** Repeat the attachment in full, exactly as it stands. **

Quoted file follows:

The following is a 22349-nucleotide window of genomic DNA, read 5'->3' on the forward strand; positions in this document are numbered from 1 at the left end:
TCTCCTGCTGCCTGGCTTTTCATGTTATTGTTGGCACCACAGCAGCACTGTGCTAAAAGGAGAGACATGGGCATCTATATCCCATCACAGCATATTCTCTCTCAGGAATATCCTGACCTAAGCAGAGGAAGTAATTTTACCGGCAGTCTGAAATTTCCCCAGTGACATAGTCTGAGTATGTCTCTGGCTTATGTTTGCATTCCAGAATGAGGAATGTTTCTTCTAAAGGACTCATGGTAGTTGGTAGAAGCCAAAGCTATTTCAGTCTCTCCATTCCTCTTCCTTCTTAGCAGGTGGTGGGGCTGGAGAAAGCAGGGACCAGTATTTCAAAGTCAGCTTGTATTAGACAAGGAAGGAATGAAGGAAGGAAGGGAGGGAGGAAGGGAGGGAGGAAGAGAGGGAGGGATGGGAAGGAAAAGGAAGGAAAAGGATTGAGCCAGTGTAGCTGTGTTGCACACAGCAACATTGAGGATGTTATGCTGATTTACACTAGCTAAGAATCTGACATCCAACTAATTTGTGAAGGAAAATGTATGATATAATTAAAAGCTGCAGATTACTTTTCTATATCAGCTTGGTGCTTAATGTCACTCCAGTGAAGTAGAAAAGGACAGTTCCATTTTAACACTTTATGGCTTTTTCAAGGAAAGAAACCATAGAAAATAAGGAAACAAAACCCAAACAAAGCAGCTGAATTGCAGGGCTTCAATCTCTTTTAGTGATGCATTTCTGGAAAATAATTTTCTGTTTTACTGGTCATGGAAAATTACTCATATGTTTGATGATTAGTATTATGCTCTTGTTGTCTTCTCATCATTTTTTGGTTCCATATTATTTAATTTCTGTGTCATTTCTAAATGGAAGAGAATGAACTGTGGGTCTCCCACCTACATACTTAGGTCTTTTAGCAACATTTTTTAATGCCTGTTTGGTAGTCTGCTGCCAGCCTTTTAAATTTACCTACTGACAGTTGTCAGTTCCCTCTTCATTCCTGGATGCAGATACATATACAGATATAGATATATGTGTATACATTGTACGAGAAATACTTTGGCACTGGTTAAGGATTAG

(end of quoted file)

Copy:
The following is a 22349-nucleotide window of genomic DNA, read 5'->3' on the forward strand; positions in this document are numbered from 1 at the left end:
TCTCCTGCTGCCTGGCTTTTCATGTTATTGTTGGCACCACAGCAGCACTGTGCTAAAAGGAGAGACATGGGCATCTATATCCCATCACAGCATATTCTCTCTCAGGAATATCCTGACCTAAGCAGAGGAAGTAATTTTACCGGCAGTCTGAAATTTCCCCAGTGACATAGTCTGAGTATGTCTCTGGCTTATGTTTGCATTCCAGAATGAGGAATGTTTCTTCTAAAGGACTCATGGTAGTTGGTAGAAGCCAAAGCTATTTCAGTCTCTCCATTCCTCTTCCTTCTTAGCAGGTGGTGGGGCTGGAGAAAGCAGGGACCAGTATTTCAAAGTCAGCTTGTATTAGACAAGGAAGGAATGAAGGAAGGAAGGGAGGGAGGAAGGGAGGGAGGAAGAGAGGGAGGGATGGGAAGGAAAAGGAAGGAAAAGGATTGAGCCAGTGTAGCTGTGTTGCACACAGCAACATTGAGGATGTTATGCTGATTTACACTAGCTAAGAATCTGACATCCAACTAATTTGTGAAGGAAAATGTATGATATAATTAAAAGCTGCAGATTACTTTTCTATATCAGCTTGGTGCTTAATGTCACTCCAGTGAAGTAGAAAAGGACAGTTCCATTTTAACACTTTATGGCTTTTTCAAGGAAAGAAACCATAGAAAATAAGGAAACAAAACCCAAACAAAGCAGCTGAATTGCAGGGCTTCAATCTCTTTTAGTGATGCATTTCTGGAAAATAATTTTCTGTTTTACTGGTCATGGAAAATTACTCATATGTTTGATGATTAGTATTATGCTCTTGTTGTCTTCTCATCATTTTTTGGTTCCATATTATTTAATTTCTGTGTCATTTCTAAATGGAAGAGAATGAACTGTGGGTCTCCCACCTACATACTTAGGTCTTTTAGCAACATTTTTTAATGCCTGTTTGGTAGTCTGCTGCCAGCCTTTTAAATTTACCTACTGACAGTTGTCAGTTCCCTCTTCATTCCTGGATGCAGATACATATACAGATATAGATATATGTGTATACATTGTACGAGAAATACTTTGGCACTGGTTAAGGATTAG